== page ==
Warm And Dry For Next Several Months

The last several weeks have certainly been warmer than normal.  Figure 1 illustrates just how warm with some parts of Indiana almost 9°F above normal over the past 30 days.  That is quite incredible, however not many records were broken over this period.  Climate outlooks for the next several weeks are indicating that above-normal temperatures are likely to continue.  How will this impact the timing of the first hard freeze?  Figure 2 shows the median date of the first hard freeze based upon data from 1981 through 2010.  For Indiana, the end of October is when the first hard freeze typically has occurred.  However, the last 10 years have been indicating an increasing warming trend.  Combine that with the climate outlooks favoring continued warmer-than-normal temperatures, this year’s first hard freeze may be later than normal.

Figure 1. Difference in the maximum temperature and the 1991-2020 normals for September 13, 2021 through October 12, 2021

Figure 1. Difference in the maximum temperature and the 1991-2020 normals for September 13, 2021 through October 12, 2021.

Figure 2. Average date of the first hard freeze (28°F or less) based upon data from 1981-2010.

Figure 2. Average date of the first hard freeze (28°F or less) based upon data from 1981-2010.

Precipitation has been a bit more normal lately with periodic rain events passing through providing enough moisture to minimize any concerns for drought.  In fact, the US Drought Monitor released on 14 October 2021 shows Indiana completely free of any drought or even abnormally dry conditions!  Will this continue and are we possibly facing more issues around flooding?  Some parts of Indiana have received an abundance of precipitation over the last 30 days which has likely caused localized flooding and some challenging harvesting conditions (Figure 3).  However, the shorter-term outlooks for the rest of October are favoring below-normal precipitation with too much uncertainty on how precipitation amounts will be relative to normal over the next several months.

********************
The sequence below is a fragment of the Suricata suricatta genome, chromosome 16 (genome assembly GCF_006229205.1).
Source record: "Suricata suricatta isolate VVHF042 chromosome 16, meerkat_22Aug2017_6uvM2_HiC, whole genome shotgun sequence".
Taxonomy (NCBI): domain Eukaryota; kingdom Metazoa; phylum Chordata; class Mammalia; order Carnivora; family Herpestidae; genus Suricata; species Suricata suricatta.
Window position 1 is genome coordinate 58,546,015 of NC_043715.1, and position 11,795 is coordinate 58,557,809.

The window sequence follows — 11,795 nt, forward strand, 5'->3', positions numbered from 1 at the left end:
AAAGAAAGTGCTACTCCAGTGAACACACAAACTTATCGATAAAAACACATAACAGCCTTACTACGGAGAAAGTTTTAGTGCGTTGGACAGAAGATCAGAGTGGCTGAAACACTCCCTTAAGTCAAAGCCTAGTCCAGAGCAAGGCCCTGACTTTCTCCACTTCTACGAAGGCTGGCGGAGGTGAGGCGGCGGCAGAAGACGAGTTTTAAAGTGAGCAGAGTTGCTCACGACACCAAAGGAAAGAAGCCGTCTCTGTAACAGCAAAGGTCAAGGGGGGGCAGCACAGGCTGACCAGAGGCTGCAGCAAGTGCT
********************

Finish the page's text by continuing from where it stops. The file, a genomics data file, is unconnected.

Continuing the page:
Figure 2. Average date of the first hard freeze (28°F or less) based upon data from 1981-2010.

Figure 2. Average date of the first hard freeze (28°F or less) based upon data from 1981-2010.

The latest El Nino – Southern Oscillation (ENSO) report from the national Climate Diagnostics Center is now indicating an 87% likelihood that a La Niña will develop by December.  While correlations between La Niña events and winter climate in the Midwest are low, there are some indications that the early part of the winter (December into early January) tends to start off mild with warmer temperatures and near-normal precipitation but falling as rain rather than snow.  The latter half of winter in Indiana tends to be a bit harsher with colder-than-normal temperatures and precipitation more likely to fall as snow.  With climate trends favoring warmer seasons, will this pattern hold for this upcoming winter?  We will just have to wait and see.

The growing season is wrapping up with harvests either underway or finished.  With the warmer temperatures in September, the latest modified growing degree-day maps (Figure 4) are indicating above normal values compared to average (Figure 5) and recent years (Figure 6).

Figure 4. Modified growing degree day accumulations from April 1 to October 13, 2021.

Figure 4. Modified growing degree day accumulations from April 1 to October 13, 2021.

 

Figure 5. Modified growing degree day departures from the 1991-2020 averages from April 1 to October 13, 2021.

Figure 5. Modified growing degree day departures from the 1991-2020 averages from April 1 to October 13, 2021.

 

Figure 6. Comparison of 2021 modified growing degree day accumulations from April 1 – October 13 to the past four years.

Figure 6. Comparison of 2021 modified growing degree day accumulations from April 1 – October 13 to the past four years.

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